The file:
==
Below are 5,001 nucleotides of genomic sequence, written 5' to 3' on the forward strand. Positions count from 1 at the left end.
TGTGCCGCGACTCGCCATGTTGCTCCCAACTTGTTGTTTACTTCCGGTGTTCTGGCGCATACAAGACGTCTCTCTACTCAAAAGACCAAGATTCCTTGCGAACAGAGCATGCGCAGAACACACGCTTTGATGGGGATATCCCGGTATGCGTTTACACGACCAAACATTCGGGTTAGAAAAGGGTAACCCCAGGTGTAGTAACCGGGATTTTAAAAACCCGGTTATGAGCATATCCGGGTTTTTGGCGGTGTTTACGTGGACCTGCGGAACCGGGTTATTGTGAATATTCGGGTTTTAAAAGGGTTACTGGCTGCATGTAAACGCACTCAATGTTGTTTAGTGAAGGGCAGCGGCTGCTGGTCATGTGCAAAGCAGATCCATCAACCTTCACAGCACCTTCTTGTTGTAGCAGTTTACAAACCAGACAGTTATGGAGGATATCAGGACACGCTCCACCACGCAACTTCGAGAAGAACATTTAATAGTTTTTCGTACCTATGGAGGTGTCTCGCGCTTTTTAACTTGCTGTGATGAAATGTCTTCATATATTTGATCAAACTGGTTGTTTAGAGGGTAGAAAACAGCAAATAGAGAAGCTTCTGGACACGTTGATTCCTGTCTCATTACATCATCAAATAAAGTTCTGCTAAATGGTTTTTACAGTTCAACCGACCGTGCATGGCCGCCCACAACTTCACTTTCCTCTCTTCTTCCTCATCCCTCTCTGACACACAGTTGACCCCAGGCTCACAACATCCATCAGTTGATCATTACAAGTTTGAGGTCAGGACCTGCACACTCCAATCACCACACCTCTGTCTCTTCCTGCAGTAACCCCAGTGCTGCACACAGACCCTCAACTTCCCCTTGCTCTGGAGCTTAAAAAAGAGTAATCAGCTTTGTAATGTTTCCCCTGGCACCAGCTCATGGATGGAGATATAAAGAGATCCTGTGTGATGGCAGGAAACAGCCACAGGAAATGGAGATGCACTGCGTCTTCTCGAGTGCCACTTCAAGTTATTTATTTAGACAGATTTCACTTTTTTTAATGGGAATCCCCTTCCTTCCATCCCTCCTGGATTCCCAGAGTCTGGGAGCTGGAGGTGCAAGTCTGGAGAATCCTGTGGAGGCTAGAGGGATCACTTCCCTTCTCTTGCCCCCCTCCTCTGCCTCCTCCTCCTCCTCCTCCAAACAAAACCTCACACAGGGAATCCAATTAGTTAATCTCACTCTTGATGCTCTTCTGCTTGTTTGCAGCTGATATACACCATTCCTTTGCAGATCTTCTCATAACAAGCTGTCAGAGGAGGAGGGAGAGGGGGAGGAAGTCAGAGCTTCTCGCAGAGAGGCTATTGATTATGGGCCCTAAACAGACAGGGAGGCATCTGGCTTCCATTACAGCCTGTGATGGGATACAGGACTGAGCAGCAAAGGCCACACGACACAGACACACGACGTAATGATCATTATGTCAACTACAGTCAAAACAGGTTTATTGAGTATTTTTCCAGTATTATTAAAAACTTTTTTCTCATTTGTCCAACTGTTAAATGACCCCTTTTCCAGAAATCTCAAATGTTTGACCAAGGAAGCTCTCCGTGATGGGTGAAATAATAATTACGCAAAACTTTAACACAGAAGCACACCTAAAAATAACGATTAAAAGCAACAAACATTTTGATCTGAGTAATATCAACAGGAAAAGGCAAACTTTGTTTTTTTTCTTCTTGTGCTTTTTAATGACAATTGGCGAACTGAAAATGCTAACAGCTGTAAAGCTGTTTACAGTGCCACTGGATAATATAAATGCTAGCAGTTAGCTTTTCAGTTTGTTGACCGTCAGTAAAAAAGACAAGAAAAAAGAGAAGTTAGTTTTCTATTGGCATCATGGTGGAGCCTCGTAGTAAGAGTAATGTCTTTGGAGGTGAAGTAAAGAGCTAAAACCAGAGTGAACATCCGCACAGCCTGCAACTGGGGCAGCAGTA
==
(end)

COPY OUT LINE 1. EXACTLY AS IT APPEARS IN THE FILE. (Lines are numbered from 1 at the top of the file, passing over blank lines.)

Below are 5,001 nucleotides of genomic sequence, written 5' to 3' on the forward strand. Positions count from 1 at the left end.